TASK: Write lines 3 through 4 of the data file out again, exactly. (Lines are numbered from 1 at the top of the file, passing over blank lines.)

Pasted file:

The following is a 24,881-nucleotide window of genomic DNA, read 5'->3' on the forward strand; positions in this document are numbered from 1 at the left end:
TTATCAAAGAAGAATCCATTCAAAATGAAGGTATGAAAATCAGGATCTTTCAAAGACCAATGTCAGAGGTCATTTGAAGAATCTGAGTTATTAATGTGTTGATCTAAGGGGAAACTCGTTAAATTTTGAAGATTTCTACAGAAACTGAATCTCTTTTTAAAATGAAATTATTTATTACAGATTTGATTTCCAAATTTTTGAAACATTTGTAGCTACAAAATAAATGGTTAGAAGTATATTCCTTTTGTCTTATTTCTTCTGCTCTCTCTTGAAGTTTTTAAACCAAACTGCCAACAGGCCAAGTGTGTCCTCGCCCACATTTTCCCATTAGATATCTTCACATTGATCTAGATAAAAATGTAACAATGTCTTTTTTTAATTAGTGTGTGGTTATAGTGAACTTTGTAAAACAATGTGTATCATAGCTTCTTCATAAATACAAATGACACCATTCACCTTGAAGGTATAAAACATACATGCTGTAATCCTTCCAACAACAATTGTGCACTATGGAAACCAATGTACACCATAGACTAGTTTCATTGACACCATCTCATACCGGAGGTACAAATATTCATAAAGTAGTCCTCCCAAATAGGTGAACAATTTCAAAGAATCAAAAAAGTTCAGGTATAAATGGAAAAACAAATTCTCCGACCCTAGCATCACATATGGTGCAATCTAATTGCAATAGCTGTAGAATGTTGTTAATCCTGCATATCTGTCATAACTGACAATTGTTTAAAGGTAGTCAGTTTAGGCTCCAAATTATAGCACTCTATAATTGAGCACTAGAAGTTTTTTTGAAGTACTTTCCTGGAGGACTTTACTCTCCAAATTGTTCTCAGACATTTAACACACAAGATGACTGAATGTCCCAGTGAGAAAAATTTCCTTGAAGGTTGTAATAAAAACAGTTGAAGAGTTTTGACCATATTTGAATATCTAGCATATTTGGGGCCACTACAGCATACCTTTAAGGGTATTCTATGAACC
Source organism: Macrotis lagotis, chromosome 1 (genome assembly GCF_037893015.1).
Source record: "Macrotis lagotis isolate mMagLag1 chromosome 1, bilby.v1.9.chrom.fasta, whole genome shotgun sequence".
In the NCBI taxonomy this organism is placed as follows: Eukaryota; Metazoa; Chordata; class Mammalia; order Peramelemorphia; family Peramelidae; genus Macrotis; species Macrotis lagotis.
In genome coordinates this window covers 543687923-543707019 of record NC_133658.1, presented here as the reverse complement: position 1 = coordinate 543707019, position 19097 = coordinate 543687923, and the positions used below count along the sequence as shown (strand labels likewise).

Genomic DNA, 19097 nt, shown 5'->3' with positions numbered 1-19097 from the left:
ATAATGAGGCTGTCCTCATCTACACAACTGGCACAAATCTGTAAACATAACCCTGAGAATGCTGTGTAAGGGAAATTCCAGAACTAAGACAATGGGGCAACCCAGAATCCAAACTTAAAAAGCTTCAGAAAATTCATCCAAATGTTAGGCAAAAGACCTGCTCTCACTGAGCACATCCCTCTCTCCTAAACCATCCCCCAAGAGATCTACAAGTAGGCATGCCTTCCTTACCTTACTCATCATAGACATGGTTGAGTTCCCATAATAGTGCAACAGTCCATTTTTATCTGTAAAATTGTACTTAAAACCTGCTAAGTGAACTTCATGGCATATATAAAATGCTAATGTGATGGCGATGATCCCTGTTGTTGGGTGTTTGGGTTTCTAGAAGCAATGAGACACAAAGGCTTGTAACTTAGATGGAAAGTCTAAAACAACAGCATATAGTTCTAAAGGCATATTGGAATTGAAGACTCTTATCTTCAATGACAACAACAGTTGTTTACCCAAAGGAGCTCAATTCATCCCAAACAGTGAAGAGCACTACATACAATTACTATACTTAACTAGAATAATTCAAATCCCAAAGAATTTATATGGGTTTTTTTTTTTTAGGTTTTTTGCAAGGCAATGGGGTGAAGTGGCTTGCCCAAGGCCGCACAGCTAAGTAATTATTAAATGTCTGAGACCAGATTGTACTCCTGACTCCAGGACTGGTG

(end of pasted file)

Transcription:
Source organism: Macrotis lagotis, chromosome 1 (genome assembly GCF_037893015.1).
Source record: "Macrotis lagotis isolate mMagLag1 chromosome 1, bilby.v1.9.chrom.fasta, whole genome shotgun sequence".